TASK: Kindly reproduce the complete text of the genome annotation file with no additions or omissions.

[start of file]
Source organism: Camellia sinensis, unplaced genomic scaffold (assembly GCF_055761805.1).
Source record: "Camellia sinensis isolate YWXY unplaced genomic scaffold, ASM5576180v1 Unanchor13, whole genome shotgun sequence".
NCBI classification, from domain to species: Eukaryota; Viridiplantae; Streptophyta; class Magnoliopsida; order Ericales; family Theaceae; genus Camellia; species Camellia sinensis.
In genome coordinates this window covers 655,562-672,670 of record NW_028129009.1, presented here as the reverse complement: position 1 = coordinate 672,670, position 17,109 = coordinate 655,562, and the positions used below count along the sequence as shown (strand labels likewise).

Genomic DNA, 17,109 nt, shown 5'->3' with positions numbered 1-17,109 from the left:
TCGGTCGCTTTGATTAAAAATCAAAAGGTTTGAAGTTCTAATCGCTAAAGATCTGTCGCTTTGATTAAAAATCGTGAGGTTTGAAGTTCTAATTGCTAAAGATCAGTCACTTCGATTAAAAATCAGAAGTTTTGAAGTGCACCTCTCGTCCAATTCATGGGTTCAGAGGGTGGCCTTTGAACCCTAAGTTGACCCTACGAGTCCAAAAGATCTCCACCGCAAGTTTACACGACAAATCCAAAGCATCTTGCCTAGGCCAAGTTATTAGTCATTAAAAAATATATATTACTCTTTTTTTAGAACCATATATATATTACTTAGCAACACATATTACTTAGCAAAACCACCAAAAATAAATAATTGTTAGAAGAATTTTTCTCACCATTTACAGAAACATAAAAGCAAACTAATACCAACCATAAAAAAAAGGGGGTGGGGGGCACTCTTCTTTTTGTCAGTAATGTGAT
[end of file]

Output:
Source organism: Camellia sinensis, unplaced genomic scaffold (assembly GCF_055761805.1).
Source record: "Camellia sinensis isolate YWXY unplaced genomic scaffold, ASM5576180v1 Unanchor13, whole genome shotgun sequence".
NCBI classification, from domain to species: Eukaryota; Viridiplantae; Streptophyta; class Magnoliopsida; order Ericales; family Theaceae; genus Camellia; species Camellia sinensis.
In genome coordinates this window covers 655,562-672,670 of record NW_028129009.1, presented here as the reverse complement: position 1 = coordinate 672,670, position 17,109 = coordinate 655,562, and the positions used below count along the sequence as shown (strand labels likewise).

Genomic DNA, 17,109 nt, shown 5'->3' with positions numbered 1-17,109 from the left:
TCGGTCGCTTTGATTAAAAATCAAAAGGTTTGAAGTTCTAATCGCTAAAGATCTGTCGCTTTGATTAAAAATCGTGAGGTTTGAAGTTCTAATTGCTAAAGATCAGTCACTTCGATTAAAAATCAGAAGTTTTGAAGTGCACCTCTCGTCCAATTCATGGGTTCAGAGGGTGGCCTTTGAACCCTAAGTTGACCCTACGAGTCCAAAAGATCTCCACCGCAAGTTTACACGACAAATCCAAAGCATCTTGCCTAGGCCAAGTTATTAGTCATTAAAAAATATATATTACTCTTTTTTTAGAACCATATATATATTACTTAGCAACACATATTACTTAGCAAAACCACCAAAAATAAATAATTGTTAGAAGAATTTTTCTCACCATTTACAGAAACATAAAAGCAAACTAATACCAACCATAAAAAAAAGGGGGTGGGGGGCACTCTTCTTTTTGTCAGTAATGTGAT